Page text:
Exactly 12 months ago, I sat down with my Publisher and colleague, Robert Williams, to discuss the global geopolitical situation with regards to the events in Iran.

At the time, the Iranians were making a lot of noise about their nuclear program. And issues in Egypt, Libya, Afghanistan and Iraq were reaching a boiling point.

Israel was calling for a military strike on Iran to disable the country’s uranium-enriching capabilities in order to stave off the production of weapons-grade uranium.

[ad#Google Adsense 336×280-IA]The U.S. Navy was increasing patrols in the Strait of Hormuz, the single most important choke point for crude oil in the world.

More than 18 million barrels of oil traverse the narrow channel between Oman and Iran each day.

Back then, pundits and analysts from major Wall Street trading houses, as well as a highly regarded oil insider in the publishing business, were calling for oil prices to jump as high as $200 per barrel if the Strait was closed down.

As we know, they were way off. Luckily, we didn’t make the same call…

My Trip Inside the Gates of Hell…

Closure of the Strait would, indeed, have sent prices higher – albeit not to $200.

We weren’t buying the story that Wall Street and pundits were selling. So I headed to the Strait of Hormuz to gauge sentiment on the ground.

Was it safe? Hell no!

But I was still able to get the real story.

I spent days in Dubai and then Oman talking to locals, people who usually wouldn’t share information with anyone stepping off the plane from the United States.

I talked to experts, as well. Including the entire energy security department of one of the G-7 countries. (It helped that the country’s Ambassador to the Emirates is a close friend of mine.) I spoke to smugglers from Iran who moored their massive dhows in Deira, the old port in Dubai.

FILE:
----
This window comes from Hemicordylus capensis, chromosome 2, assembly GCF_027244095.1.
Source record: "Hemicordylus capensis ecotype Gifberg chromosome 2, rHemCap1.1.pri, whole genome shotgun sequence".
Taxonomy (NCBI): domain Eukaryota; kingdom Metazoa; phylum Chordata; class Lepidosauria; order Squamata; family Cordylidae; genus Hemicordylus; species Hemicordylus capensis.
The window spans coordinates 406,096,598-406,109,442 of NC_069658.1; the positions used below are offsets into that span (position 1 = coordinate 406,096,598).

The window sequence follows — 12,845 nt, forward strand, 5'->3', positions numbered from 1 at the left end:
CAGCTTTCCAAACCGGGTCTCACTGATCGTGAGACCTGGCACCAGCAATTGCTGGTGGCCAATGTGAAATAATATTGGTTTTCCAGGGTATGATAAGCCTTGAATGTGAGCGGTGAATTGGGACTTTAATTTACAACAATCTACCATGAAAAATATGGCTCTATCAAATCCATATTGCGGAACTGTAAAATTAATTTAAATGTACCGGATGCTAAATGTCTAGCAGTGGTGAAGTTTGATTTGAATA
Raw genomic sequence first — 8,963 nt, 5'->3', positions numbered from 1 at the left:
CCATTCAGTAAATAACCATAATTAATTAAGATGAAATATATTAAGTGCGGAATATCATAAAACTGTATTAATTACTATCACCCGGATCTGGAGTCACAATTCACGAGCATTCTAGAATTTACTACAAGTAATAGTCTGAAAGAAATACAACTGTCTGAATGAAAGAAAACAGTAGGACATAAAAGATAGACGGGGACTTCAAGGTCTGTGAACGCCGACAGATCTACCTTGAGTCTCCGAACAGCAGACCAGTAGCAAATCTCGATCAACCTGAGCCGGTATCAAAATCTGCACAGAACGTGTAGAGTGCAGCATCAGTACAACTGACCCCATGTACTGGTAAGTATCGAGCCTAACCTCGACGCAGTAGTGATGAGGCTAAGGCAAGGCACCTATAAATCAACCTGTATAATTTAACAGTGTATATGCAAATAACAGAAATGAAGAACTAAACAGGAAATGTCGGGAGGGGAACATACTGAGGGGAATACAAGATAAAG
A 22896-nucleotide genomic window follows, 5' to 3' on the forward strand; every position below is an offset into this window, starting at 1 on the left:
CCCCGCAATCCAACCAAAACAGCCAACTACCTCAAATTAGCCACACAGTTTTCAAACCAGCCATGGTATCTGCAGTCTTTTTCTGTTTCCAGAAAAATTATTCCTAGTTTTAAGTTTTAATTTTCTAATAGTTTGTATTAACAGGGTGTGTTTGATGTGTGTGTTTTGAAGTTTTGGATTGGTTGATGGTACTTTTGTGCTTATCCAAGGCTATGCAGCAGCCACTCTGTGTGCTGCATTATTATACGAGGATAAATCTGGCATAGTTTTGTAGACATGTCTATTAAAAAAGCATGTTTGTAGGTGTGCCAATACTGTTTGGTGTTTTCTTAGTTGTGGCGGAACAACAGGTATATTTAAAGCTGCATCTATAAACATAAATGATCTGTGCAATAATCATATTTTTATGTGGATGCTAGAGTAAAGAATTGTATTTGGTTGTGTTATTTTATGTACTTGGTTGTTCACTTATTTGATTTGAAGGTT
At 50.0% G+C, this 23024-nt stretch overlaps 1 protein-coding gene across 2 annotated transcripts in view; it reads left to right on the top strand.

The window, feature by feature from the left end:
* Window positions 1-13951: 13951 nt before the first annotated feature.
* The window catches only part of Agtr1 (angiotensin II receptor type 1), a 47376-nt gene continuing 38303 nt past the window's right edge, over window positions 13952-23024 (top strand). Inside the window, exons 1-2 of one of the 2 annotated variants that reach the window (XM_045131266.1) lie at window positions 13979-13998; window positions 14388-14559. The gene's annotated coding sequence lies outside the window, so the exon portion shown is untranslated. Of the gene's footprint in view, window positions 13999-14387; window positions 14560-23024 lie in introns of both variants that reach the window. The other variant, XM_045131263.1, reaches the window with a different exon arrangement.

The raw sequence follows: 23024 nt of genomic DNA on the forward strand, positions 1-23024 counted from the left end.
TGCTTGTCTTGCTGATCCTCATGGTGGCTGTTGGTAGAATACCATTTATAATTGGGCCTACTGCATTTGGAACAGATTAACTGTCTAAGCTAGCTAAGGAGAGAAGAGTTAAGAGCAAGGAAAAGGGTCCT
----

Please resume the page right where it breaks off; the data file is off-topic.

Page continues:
Then I did what few Western civilians have ever done…

Posing As a Fisherman to Confirm My Hunch

I wanted to see what was going on in the Strait of Hormuz firsthand. So I went to one of Oman’s most secretive locations to find the smugglers who would take me there.

On an early November morning, dressed as a local fisherman, I boarded a speedboat and we launched into the water at the port of Khassab. Within an hour, we were in the Strait.

It was still dark, and the smugglers were still doing their business – ferrying goods back and forth from Iran to Oman.

At its narrowest point, between Khassab and the coast of Iran, the Strait measures less than 30 miles wide (which is the reason it can be choked off quite easily).

What I saw was business as usual…

Mega tankers were sailing through the shipping channels, with no military escorts. This confirmed what I was hearing from my sources on the ground in Dubai and Oman, and from my diplomatic sources in Abu Dhabi…

Oil was flowing freely and the “conflict” with Iran was more of a news story than a real story.

That’s what I reported back to you at the time. And that’s also when I made the call that oil prices were not going higher – and it would be a mistake to bet otherwise.

Earlier this spring, I made another trip back and concluded that Iran was in no danger of being attacked, and a political solution would be the most likely ending to this three-decade-long drama.

Now, just this past weekend, Iran and the West began the most serious negotiations in decades. And some sanctions, including the ones that prohibited global insurers from insuring Iranian tankers, have been lifted.

Oil prices aren’t headed higher. And if this agreement sticks, we could see oil in the $70-to-$80 range long before we see it at $200.

And “the chase” continues,

Karim Rahemtulla


Source: Oil & Energy Daily